Japanese plum wine, also known as “umeshu” in Japanese, is a very loved drink in Japan. Umeshu can be quite sweet, making it a drink that is suitable for those who do not normally drink alcohol. In fact, it is also believed to be good for health! Check out these eight facts that will help you understand about Japanese plum wine and inspire you to give it a go-to yourself!
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Although Translated as “Plum Wine,” Umeshu is Not Actually Wine
It is said that in Japanese, “umeshu” means, literally, “ume alcohol.” “Ume” is a type of bitter Japanese plum that isn’t tasty to eat alone; however, it tastes tasty when picked with salt and made into the classic Japanese pickle referred to as ” umeboshi” or mixed with liquor to create Umeshu. According to the heading, Umeshu is not fermented and, therefore, isn’t really wine. It is instead a dizzyingly sweet blend of sugar, alcohol, and ume that is closer to what people would consider to be an alcoholic beverage. Umeshu is usually aged up to 6 months or one year before it is consumed.
Umeshu is Incredibly Easy to Make
In contrast to fermented drinks such as wine, beer, and sake aren’t easy to make at home, making Umeshu is quite simple to make. All you require is a glass container that can be sealed as well as sugar, ume, and liquor. In fact, in June of Japan, when ume comes to the market, everything required for making Umeshu at home can be found in nearly any supermarket in Japan.
Making Home-Brewed Alcohol in Japan is Illegal. But Umeshu is OK!
In contrast to other countries, Japan’s laws are strict in the making of alcohol-based beverages at home. Distilling alcohol, fermenting wine, or making a batch of beer at home without having a license is against the law. But, since Umeshu is actually a blend of liquor that has been made, fruit and sugar, it is unlikely that any additional alcohol is created during the process. It is, therefore, legal to develop your Umeshu or another kind of fruit liqueur at your home in Japan under the following conditions:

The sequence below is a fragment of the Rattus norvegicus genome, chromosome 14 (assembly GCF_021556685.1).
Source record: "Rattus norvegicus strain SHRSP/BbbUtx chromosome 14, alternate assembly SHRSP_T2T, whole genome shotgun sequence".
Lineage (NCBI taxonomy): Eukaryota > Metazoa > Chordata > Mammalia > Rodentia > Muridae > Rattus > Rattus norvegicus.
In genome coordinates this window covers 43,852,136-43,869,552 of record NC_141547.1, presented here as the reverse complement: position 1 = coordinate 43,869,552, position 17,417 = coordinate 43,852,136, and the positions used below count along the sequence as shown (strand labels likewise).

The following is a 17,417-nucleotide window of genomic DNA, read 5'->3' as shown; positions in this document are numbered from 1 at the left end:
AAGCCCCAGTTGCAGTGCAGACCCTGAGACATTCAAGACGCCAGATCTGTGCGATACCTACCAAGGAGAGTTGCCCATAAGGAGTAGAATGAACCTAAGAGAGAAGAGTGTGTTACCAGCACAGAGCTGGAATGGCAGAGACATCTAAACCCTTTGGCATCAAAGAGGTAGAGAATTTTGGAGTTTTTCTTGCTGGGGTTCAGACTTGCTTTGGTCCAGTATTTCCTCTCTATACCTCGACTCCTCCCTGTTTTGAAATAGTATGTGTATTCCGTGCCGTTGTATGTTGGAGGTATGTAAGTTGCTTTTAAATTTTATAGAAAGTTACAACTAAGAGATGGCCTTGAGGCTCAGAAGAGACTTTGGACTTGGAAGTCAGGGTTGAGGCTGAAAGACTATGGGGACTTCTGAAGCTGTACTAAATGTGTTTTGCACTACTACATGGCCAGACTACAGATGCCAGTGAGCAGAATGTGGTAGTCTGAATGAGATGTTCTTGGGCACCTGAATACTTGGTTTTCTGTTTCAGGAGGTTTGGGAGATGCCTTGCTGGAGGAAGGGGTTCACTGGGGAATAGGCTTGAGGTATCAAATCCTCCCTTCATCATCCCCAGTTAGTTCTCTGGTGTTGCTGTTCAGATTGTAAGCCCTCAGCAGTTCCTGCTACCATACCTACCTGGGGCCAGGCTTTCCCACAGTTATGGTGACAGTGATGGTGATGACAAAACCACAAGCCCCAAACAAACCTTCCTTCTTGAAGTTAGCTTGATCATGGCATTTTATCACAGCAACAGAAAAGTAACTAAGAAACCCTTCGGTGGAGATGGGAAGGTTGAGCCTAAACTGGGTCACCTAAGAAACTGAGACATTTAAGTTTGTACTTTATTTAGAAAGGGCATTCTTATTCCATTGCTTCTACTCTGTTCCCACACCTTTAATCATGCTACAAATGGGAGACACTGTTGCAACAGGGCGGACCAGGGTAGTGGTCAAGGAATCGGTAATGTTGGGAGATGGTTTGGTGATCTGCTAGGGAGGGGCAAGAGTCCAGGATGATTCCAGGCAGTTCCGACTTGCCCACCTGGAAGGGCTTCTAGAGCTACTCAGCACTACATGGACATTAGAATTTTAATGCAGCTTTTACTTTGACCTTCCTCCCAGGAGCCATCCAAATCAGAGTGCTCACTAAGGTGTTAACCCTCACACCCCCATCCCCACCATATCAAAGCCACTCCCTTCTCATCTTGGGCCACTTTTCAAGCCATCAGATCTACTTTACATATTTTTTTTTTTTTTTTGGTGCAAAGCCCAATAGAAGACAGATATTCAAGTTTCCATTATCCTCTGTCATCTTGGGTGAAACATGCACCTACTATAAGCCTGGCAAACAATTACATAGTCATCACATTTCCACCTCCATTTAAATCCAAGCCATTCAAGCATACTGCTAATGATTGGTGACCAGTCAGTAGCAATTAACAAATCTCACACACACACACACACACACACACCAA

Homemade Umeshu Can Legally Be Served At Restaurants
According to the law, mixing alcohol with ingredients is regarded as creating a different type of alcohol. It’s also forbidden in bars and restaurants when the mixing is done prior to the time drinking of the alcohol (as when cocktails are served). But, there’s an exception to the law that is specifically designed for Umeshu. According to the rules, establishments are allowed to serve homemade Umeshu if they have completed the necessary documents in advance at the tax office, and the quantity of Umeshu they serve is not more than one kiloliter each year. This means that you can try a unique, home-brewed umeshu in restaurants that are small throughout Japan!
The Plums Floating in Umeshu Can Be Eaten, Too!
While fresh ume plums are bitter and unpalatable to eat in their natural state, after they have been in a slurry of sugar and alcohol for six months or more, they soften and are delicious to eat, filled with sweetness from alcohol. When you purchase an umeshu drink, you can even get it with a fruit inside the glass!